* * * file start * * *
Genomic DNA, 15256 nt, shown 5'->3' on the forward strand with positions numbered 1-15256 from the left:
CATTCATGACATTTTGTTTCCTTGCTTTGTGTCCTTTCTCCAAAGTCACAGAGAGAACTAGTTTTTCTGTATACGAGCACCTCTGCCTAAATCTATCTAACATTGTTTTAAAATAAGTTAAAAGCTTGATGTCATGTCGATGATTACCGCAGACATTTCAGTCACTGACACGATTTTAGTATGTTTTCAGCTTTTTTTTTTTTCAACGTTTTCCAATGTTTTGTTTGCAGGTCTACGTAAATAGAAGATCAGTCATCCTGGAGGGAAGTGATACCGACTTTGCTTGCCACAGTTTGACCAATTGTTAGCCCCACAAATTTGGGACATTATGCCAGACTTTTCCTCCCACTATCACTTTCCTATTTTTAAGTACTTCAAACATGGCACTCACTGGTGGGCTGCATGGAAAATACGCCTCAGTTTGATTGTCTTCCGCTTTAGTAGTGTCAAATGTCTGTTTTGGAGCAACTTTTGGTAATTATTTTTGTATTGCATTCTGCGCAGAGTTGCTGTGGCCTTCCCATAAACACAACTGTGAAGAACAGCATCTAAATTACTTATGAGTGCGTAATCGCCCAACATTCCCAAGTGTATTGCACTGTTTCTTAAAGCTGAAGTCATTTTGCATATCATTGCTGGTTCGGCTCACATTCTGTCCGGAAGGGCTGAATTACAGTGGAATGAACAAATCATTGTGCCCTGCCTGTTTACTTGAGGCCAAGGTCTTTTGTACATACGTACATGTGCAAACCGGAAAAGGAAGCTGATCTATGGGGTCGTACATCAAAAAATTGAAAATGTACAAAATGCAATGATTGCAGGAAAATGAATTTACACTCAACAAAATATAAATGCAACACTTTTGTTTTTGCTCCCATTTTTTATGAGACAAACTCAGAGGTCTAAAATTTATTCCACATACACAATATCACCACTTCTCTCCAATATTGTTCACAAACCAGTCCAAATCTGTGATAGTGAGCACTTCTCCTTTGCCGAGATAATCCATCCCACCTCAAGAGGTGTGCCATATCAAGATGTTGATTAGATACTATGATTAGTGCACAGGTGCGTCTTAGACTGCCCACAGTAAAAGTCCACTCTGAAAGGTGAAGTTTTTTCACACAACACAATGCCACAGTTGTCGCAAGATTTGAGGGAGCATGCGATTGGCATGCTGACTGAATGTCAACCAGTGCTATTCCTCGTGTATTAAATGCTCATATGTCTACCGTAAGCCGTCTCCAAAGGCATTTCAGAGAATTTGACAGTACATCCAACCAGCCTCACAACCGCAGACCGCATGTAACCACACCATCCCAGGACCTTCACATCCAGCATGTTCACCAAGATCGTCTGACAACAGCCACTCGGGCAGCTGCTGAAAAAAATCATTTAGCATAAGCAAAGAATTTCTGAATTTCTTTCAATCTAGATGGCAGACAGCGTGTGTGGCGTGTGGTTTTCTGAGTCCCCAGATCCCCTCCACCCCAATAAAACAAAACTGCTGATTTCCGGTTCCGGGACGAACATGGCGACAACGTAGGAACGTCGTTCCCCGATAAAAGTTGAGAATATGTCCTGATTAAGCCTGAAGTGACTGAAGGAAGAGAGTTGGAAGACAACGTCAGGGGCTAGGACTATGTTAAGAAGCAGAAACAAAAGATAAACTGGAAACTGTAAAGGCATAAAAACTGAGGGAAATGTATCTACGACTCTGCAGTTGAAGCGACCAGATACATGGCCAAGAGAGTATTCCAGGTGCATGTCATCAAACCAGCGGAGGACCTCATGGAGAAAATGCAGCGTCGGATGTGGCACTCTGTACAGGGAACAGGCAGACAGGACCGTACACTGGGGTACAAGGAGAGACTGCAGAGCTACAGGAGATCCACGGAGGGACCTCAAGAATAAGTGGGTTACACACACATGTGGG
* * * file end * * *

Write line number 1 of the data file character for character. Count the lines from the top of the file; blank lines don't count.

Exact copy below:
Genomic DNA, 15256 nt, shown 5'->3' on the forward strand with positions numbered 1-15256 from the left: